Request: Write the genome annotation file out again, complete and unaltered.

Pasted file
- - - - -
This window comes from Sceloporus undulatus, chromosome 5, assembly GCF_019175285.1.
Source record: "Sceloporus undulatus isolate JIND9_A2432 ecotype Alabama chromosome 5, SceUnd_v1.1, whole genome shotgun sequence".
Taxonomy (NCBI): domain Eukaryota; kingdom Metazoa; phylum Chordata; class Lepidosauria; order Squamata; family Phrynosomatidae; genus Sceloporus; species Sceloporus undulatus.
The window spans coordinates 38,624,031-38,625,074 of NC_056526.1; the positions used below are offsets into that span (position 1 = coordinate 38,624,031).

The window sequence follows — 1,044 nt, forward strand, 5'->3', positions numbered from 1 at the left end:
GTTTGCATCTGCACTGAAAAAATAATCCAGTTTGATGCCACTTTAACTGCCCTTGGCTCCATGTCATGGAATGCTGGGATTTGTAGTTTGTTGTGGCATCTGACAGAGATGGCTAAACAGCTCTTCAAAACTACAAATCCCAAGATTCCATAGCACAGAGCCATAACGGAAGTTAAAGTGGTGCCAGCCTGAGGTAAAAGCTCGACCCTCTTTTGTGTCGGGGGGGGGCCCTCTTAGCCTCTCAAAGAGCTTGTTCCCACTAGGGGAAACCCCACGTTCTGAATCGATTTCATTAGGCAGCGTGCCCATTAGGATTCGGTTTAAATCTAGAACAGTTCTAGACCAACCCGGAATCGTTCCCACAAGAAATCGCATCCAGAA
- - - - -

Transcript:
This window comes from Sceloporus undulatus, chromosome 5, assembly GCF_019175285.1.
Source record: "Sceloporus undulatus isolate JIND9_A2432 ecotype Alabama chromosome 5, SceUnd_v1.1, whole genome shotgun sequence".
Taxonomy (NCBI): domain Eukaryota; kingdom Metazoa; phylum Chordata; class Lepidosauria; order Squamata; family Phrynosomatidae; genus Sceloporus; species Sceloporus undulatus.
The window spans coordinates 38,624,031-38,625,074 of NC_056526.1; the positions used below are offsets into that span (position 1 = coordinate 38,624,031).

The window sequence follows — 1,044 nt, forward strand, 5'->3', positions numbered from 1 at the left end:
GTTTGCATCTGCACTGAAAAAATAATCCAGTTTGATGCCACTTTAACTGCCCTTGGCTCCATGTCATGGAATGCTGGGATTTGTAGTTTGTTGTGGCATCTGACAGAGATGGCTAAACAGCTCTTCAAAACTACAAATCCCAAGATTCCATAGCACAGAGCCATAACGGAAGTTAAAGTGGTGCCAGCCTGAGGTAAAAGCTCGACCCTCTTTTGTGTCGGGGGGGGGCCCTCTTAGCCTCTCAAAGAGCTTGTTCCCACTAGGGGAAACCCCACGTTCTGAATCGATTTCATTAGGCAGCGTGCCCATTAGGATTCGGTTTAAATCTAGAACAGTTCTAGACCAACCCGGAATCGTTCCCACAAGAAATCGCATCCAGAA